February 2018

Update: Orthotic care and physical therapy for DMD

Jennifer Wallace, PT, helps this boy with DMD stretch his gastrocnemius and Achilles tendon. (Photo courtesy the Duchenne Therapy Network.)

Lower extremity interventions can help boys with Duchenne muscular dystrophy (DMD) stay ambulatory for years—and improve outcomes in the condition’s nonambulatory phase.  Devices can address con­tractures and other issues, while stretching programs are key to maintaining flexibility. 

By Hank Black

Gene mutations in DMD short-circuit production or function of dystrophin, a protein that keeps muscle cells intact,1 and the disease is marked by unrelenting muscle-fiber degeneration and progressive muscle weakness.2 For this reason, lower extremity practitioners remain central to efforts to manage this disorder of X-linked recessive inheritance that affects 1 in 3600 boys (rarely, girls).3 The emergence of progressive contracture and gradual loss of functional muscle are indications for orthotic use and the beginning of physical therapy.4

“Every provider’s expertise is directed at getting patients with DMD up and moving for as long as possible,” according to Kirk Ferris, CPO, director of prosthetics and orthotics at Mary Free Bed Rehabilitation Hospital in Grand Rapids, MI.

Diagnosis usually comes as children exhibit clumsiness and other motor signs of muscle weakness. Gowers’ sign—having to “walk” hands up the thighs to achieve an erect position—is due to weakness in the pelvic girdle and lower extremities and is a cardinal alert to the disorder.

Lower extremity interventions are essential to maintaining patient’s ambulatory phase. As muscles deteriorate, most children with DMD who do not receive corticosteroid treatment will need a wheelchair by age 12 years; with treatment, children may walk functionally many years longer.5

“Every [lower extremity] provider’s expertise is directed at getting patients with Duchenne’s up and moving for as long as possible.” —Kirk Ferris, CPO

Orthotic intervention often begins when tightening muscles cause contractures and range-of-motion loss in the ankle, leading children to toe walk.6,7 Toe walking is a characteristic gait in this population, one that a recent study suggested is an adaptive, “voluntary” mechanism meant to increase stability, rather than pathology.8 Typically, a stretching program is initiated, with night splints and ankle foot orthoses (AFOs) prescribed to maintain gains from stretching.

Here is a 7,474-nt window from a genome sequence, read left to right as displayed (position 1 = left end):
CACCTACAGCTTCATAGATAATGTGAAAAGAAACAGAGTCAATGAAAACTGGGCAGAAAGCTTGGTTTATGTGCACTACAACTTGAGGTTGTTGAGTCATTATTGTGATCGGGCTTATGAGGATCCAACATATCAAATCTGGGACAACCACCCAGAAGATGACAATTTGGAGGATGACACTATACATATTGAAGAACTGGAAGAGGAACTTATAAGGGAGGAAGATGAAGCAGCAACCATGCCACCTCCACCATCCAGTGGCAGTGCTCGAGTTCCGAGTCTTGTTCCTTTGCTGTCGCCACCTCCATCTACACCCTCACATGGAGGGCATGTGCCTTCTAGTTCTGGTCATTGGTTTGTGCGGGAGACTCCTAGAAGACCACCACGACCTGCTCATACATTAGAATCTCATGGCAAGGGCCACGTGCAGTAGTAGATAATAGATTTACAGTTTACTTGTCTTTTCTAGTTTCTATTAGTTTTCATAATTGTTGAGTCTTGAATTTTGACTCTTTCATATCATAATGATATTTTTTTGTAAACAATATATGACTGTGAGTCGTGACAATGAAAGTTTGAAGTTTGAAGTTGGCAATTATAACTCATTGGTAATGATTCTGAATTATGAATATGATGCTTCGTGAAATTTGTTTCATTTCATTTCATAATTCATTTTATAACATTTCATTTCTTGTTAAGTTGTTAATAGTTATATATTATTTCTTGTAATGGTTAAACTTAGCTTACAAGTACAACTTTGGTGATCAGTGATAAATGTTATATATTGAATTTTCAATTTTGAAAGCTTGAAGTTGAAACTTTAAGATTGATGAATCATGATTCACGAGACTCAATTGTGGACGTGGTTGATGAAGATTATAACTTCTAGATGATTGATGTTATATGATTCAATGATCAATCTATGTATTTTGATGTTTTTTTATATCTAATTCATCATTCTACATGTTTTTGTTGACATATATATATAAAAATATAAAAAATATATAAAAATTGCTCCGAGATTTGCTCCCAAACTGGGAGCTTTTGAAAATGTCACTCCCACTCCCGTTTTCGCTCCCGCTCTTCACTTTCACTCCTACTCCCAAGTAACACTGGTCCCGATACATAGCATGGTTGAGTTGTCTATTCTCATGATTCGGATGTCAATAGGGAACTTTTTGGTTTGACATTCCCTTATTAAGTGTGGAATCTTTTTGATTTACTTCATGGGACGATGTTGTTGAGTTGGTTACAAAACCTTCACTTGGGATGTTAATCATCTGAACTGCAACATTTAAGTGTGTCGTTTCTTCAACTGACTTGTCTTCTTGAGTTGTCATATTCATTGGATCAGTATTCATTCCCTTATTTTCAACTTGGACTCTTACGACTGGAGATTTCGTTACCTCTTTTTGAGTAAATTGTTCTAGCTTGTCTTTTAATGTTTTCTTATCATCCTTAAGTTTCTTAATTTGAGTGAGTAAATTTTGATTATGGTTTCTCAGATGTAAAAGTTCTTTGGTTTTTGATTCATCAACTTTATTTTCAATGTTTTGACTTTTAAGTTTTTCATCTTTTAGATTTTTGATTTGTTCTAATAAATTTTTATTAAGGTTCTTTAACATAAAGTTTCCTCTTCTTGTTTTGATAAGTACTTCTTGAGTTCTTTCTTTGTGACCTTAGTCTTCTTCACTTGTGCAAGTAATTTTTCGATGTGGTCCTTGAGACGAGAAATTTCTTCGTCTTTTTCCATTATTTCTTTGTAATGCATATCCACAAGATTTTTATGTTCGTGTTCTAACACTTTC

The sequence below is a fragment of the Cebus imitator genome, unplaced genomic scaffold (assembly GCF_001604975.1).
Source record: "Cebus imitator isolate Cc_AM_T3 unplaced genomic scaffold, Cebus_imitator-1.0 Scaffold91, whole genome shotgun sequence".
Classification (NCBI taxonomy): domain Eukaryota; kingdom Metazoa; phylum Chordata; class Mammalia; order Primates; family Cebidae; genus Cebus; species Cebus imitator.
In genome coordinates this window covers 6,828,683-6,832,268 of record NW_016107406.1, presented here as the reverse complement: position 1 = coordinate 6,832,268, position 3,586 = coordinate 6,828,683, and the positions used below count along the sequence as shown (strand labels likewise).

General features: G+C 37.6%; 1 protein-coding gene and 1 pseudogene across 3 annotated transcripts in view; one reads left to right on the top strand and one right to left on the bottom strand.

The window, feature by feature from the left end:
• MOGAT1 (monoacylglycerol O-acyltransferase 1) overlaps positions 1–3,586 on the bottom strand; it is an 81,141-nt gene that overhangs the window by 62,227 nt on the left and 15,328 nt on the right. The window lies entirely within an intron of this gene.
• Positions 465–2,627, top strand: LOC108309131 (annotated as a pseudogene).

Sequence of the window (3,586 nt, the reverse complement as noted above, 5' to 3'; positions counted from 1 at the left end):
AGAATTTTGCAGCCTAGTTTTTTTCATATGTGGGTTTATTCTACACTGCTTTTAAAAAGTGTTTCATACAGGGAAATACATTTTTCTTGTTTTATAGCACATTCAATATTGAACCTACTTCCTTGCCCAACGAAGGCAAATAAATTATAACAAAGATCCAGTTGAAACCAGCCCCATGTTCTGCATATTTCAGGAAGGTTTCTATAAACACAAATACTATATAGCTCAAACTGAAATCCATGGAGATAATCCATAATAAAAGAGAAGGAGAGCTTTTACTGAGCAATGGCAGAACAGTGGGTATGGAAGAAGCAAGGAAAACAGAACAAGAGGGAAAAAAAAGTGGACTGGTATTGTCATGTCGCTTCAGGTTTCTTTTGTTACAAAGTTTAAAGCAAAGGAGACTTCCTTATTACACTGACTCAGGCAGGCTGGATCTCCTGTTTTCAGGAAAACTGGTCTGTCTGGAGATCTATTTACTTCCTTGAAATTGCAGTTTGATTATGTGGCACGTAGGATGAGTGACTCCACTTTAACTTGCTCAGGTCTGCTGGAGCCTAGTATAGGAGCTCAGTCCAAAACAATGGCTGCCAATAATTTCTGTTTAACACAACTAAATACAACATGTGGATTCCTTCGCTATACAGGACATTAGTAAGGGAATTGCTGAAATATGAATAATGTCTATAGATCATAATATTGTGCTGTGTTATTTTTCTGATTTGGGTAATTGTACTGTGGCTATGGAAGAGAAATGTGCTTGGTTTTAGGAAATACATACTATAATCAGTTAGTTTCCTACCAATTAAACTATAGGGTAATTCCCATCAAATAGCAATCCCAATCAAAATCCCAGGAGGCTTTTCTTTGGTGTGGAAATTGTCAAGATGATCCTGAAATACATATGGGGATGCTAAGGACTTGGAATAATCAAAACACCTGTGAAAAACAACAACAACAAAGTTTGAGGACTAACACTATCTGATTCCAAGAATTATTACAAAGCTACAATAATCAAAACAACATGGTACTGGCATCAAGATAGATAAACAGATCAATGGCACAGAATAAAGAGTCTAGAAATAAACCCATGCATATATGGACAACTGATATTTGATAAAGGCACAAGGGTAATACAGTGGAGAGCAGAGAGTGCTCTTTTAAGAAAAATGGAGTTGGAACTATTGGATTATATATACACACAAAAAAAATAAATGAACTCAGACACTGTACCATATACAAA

Sara Rubinstein, CO, LO, TRS, orthotist and rehabilitation specialist at the Ann & Robert H. Lurie Children’s Hospital of Chicago, noted, “If the condition is apparent in infancy from genetic diagnosis with a known family history, then we have the chance to get involved when the child first develops his nighttime routine. The helpful trick is to get him to tolerate nighttime bracing before contractures are present and as early as possible to create normalcy in the routine of positional bracing.”

Adherence is an issue. Although experts recommend using night splints in the nonambulatory phase, parents reported stopping use of night splints at a mean age of 10.3 years, after a mean duration of use of 2.9 years.9

Orthoses: Day vs night use

Ciafaloni and colleagues found that, on average, 2.5 years pass between the appearance of the first signs and symptoms of DMD and a DMD diagnosis based on muscle biopsy or a DNA test. The average age at diagnosis for DMD is 5 years.10 Because of this diagnostic delay, many children with DMD are initially misdiagnosed and may present to specialized clinics already walking in an orthosis. But daytime, functional AFOs for DMD are controversial, and most practitioners limit the devices to nighttime use.

Townsend et al found daytime AFO use decreases ambulatory function and increases incidence of falls.11 That study has been criticized for using a dynamic, rather than an articulated, AFO and for not including kinematic assessments.

Sandra B. Smith, MS, PT, director of rehabilitation services at Shriner’s Hospital for Children–Tampa, in Florida, said: “Daytime AFOs are not usually tolerated due to the need for patients to adjust their center of gravity forward to balance, with increased plantar flexion at the ankle and increased lumbar lordosis, which occurs due to quad and gluteal muscle weakening.”

One recent small study of kinematics and kinetic gait assessment found potential benefit for daytime AFO12 use by children with DMD. Lead author Ana Claudia Mattiello-Sverzut, PT, MSc, PhD, said her group recommends daytime wear when less than 5° of dorsiflexion is present. The results indicate that daytime ambulation with an AFO minimized the biomechanical compensations typical of DMD.

“In addition, our recent unpublished study showed daytime AFO use decreases the incidence of falls and is well accepted by patients with DMD if they choose to wear it,” said Mattiello-Sverzut, professor of pediatric neurology at the University of São Paulo, Brazil.

Rubinstein noted the published study showed improvements in the 10-m walk test. “My experience, however, is this may not be the case after a full day in the device,” she said. The São Paulo group did call for further study into whether their result would hold up over time.